Gender equality

Rural women need equality now

ILO Director of Sectoral Policies, Alette van Leur, has called for urgent action to overcome the hurdles rural women face in the world of work. She was speaking during the 62nd session of the Commission on the Status of Women at United Nations headquarters in New York, where the ILO is hosting, on March 16, a panel discussion on gender equality and decent work for rural women.

Statement | 15 March 2018
Distinguished Delegates,
Ladies and Gentlemen,

The 62nd session of the Commission on the Status of Women, offers a unique opportunity to reflect upon the challenges and opportunities in achieving gender equality and the empowerment of rural women and girls.

Women play important roles in the rural economy. They work as farmers, wage earners and entrepreneurs. Indigenous women have an important role as custodians of traditional knowledge that is key for their communities’ livelihoods, resilience and culture. In addition indigenous. Women can make a unique contribution to natural resource management.

Rural women comprise a quarter of the world’s population. Women also make up 41 per cent of the world’s agricultural labour force, a ratio which rises to 49 per cent for low income countries. Empowering rural women can have a significant impact on productivity and agriculture-led growth.

Yet, women in rural areas face constraints in engaging in economic activities. Rural women are less likely to be wage earners, and when they are, they earn less than men. Rural women are often concentrated in low-skilled, low-productivity and low or unpaid jobs with long working hours, poor working conditions and limited social protection. Furthermore, they shoulder a disproportionate burden of unpaid care and household work, including food provision, caring for children, the sick and the elderly.

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Because of gender-based discrimination and social norms, most of their work remains unseen, unrecognized and undervalued. Women’s presence in rural workers’ and employers’ organizations remains low, leading to lack of voice and representation. Rural women are at high risk of sexual harassment and other forms of gender-based violence. There is an urgent need to eliminate the persistent inequalities between men and women that perpetuate violence and harassment. ILO constituents have given this issue the highest priority, and in June of this year, they will be discussing the details of a possible treaty, or other international instrument, on ending violence and harassment in the world of work.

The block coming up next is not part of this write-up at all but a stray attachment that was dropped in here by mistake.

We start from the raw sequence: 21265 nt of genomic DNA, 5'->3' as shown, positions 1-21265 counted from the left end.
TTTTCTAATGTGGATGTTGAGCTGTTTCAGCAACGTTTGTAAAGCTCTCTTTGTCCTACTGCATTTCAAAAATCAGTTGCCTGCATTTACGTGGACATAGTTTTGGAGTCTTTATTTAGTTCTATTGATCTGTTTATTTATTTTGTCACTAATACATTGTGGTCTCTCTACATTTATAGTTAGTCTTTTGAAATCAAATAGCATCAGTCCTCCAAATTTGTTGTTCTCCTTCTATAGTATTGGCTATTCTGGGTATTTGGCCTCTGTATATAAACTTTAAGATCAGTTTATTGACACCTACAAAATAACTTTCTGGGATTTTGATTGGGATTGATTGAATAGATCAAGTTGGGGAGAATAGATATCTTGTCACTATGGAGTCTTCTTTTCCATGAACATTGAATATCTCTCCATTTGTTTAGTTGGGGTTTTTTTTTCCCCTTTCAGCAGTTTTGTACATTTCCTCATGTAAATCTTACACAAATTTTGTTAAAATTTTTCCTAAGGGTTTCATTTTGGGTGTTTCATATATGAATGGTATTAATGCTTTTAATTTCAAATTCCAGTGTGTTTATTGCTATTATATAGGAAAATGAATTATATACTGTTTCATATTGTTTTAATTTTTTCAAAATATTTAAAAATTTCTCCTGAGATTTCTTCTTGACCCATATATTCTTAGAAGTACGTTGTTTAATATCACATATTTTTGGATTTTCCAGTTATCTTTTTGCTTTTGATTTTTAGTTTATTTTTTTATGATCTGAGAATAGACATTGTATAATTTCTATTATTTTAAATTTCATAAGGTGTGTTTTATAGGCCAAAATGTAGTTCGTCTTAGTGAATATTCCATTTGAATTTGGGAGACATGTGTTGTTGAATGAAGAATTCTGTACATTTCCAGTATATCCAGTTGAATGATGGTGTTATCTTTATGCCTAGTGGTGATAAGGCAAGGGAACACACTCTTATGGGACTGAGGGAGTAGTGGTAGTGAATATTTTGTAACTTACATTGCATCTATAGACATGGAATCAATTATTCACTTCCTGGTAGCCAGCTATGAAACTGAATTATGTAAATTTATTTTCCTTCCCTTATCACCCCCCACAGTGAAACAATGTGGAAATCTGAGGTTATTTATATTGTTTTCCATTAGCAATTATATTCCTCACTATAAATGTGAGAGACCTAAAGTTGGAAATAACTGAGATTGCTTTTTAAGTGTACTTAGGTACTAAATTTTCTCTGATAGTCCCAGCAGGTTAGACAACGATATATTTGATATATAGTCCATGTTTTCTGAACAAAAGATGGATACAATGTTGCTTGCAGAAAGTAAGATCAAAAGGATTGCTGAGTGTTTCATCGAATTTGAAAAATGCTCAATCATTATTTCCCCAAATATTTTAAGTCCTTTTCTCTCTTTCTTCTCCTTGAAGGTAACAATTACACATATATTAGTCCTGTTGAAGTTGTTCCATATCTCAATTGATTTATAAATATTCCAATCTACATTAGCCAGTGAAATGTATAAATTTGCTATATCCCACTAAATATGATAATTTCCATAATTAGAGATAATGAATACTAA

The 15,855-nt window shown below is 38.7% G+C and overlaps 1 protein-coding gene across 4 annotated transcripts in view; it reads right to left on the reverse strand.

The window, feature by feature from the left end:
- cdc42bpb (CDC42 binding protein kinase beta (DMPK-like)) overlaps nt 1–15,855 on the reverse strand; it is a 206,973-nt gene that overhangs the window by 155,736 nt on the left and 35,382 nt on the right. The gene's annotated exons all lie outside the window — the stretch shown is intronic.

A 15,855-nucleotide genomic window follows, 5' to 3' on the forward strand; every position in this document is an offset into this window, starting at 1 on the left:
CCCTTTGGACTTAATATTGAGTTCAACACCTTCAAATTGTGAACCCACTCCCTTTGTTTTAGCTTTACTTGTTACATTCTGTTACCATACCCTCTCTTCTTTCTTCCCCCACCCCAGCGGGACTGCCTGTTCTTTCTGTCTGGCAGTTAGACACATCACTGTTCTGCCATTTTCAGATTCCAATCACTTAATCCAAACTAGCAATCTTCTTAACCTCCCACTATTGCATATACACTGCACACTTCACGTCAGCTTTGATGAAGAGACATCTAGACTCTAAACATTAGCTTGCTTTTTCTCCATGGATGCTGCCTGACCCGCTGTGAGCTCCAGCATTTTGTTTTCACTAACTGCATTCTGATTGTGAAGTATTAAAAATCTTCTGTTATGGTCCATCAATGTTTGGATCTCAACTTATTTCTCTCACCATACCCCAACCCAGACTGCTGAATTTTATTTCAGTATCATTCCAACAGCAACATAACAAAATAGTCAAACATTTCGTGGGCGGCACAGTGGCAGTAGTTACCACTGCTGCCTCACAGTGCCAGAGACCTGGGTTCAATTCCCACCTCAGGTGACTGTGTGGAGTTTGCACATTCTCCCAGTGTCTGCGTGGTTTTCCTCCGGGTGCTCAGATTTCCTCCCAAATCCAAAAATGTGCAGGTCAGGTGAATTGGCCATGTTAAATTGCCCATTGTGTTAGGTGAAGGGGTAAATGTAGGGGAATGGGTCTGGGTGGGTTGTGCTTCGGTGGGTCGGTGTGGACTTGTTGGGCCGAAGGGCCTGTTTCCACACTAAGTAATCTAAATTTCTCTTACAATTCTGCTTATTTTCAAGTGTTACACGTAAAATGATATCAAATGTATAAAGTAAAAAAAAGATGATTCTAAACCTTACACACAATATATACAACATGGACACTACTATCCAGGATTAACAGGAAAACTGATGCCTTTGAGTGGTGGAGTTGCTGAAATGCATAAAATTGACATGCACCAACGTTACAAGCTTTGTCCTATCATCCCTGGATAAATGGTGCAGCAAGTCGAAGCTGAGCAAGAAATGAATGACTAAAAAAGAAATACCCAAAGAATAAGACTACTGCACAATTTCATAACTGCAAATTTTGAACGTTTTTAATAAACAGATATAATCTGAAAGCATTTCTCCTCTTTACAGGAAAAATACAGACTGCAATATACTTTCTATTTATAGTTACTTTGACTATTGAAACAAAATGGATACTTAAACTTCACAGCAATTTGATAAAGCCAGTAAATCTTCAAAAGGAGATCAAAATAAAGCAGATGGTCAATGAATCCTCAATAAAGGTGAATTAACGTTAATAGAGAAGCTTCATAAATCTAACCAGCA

Equality of opportunity and treatment is a human right and as such enshrined in international labour standards, including the ILO Discrimination (Employment and Occupation) Convention, 1958 (No. 111), and in laws and regulations. Promoting gender equality and women’s economic empowerment go hand in hand. Both are important in ensuring that women enjoy their human rights and can contribute to inclusive and sustainable development.

What is needed to bridge the gap for rural women? Creating decent jobs, entrepreneurship training and access to education, infrastructure and finance is key. Protecting rural women from unacceptable forms of work, enhancing social protection, ensuring their voices are heard and closing the representation gap are key elements needed for transformative action, if the 2030 Agenda for Sustainable Development is to be achieved.

The International Labour Organization (ILO)’s Decent Work Agenda offers an integrated framework for rural women’s empowerment, underpinned by international labour standards, respect for rights at work, employment promotion, social dialogue and social protection.

It is time for change and to do more, and do it better. At the heart of the SDG pledge of “leaving no one behind” there is leaving no women behind anywhere. Promoting and ensuring gender equality through decent work and productive employment, not only contributes to inclusive and sustainable economic growth. This will also enhance the effectiveness of poverty reduction and food security initiatives, as well as climate change adaptation efforts.

Decent work is at the center of the quest for rural women’s empowerment and for unleashing the potential of rural areas.

Now is the time to collectively move ahead on strategies and actions to address the challenges that rural women face in the world of work. Rural women at work – as agents of change – are the future of the rural economy. We must urgently take action to bridge the gaps that rural women face in the pursuit of sustainable development and decent work.

The ILO stands ready to contribute to the agreed conclusions, which should provide the framework for action to ensure equal treatment and equal opportunities for rural women and men including in the world of work.

Thank you.